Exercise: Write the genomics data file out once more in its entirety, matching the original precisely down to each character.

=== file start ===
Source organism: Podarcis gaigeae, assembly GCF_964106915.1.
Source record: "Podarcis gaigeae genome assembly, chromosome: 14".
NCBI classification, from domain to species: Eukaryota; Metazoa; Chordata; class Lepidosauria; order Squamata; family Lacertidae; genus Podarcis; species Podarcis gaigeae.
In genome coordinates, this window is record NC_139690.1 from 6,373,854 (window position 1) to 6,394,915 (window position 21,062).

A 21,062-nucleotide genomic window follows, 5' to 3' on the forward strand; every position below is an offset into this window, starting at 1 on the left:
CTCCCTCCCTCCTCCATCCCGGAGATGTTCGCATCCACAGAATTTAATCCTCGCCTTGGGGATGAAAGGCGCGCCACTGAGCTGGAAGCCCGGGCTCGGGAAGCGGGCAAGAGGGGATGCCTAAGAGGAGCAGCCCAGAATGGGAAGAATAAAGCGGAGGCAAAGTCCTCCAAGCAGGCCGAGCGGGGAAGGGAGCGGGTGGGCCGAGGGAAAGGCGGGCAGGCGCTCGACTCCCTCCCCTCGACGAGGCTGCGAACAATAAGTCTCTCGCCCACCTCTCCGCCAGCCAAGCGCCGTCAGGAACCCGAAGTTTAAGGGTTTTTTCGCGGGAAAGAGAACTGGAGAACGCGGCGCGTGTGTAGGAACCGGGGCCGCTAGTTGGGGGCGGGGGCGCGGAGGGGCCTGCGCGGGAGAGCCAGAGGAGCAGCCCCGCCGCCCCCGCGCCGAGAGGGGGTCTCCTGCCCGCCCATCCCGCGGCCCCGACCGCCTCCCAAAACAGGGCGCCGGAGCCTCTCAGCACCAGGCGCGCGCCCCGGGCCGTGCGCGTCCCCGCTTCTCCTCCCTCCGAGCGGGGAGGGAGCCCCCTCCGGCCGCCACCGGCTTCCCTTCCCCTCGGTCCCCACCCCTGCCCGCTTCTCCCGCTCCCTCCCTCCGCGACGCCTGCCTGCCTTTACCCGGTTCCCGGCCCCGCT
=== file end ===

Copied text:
Source organism: Podarcis gaigeae, assembly GCF_964106915.1.
Source record: "Podarcis gaigeae genome assembly, chromosome: 14".
NCBI classification, from domain to species: Eukaryota; Metazoa; Chordata; class Lepidosauria; order Squamata; family Lacertidae; genus Podarcis; species Podarcis gaigeae.
In genome coordinates, this window is record NC_139690.1 from 6,373,854 (window position 1) to 6,394,915 (window position 21,062).

A 21,062-nucleotide genomic window follows, 5' to 3' on the forward strand; every position below is an offset into this window, starting at 1 on the left:
CTCCCTCCCTCCTCCATCCCGGAGATGTTCGCATCCACAGAATTTAATCCTCGCCTTGGGGATGAAAGGCGCGCCACTGAGCTGGAAGCCCGGGCTCGGGAAGCGGGCAAGAGGGGATGCCTAAGAGGAGCAGCCCAGAATGGGAAGAATAAAGCGGAGGCAAAGTCCTCCAAGCAGGCCGAGCGGGGAAGGGAGCGGGTGGGCCGAGGGAAAGGCGGGCAGGCGCTCGACTCCCTCCCCTCGACGAGGCTGCGAACAATAAGTCTCTCGCCCACCTCTCCGCCAGCCAAGCGCCGTCAGGAACCCGAAGTTTAAGGGTTTTTTCGCGGGAAAGAGAACTGGAGAACGCGGCGCGTGTGTAGGAACCGGGGCCGCTAGTTGGGGGCGGGGGCGCGGAGGGGCCTGCGCGGGAGAGCCAGAGGAGCAGCCCCGCCGCCCCCGCGCCGAGAGGGGGTCTCCTGCCCGCCCATCCCGCGGCCCCGACCGCCTCCCAAAACAGGGCGCCGGAGCCTCTCAGCACCAGGCGCGCGCCCCGGGCCGTGCGCGTCCCCGCTTCTCCTCCCTCCGAGCGGGGAGGGAGCCCCCTCCGGCCGCCACCGGCTTCCCTTCCCCTCGGTCCCCACCCCTGCCCGCTTCTCCCGCTCCCTCCCTCCGCGACGCCTGCCTGCCTTTACCCGGTTCCCGGCCCCGCT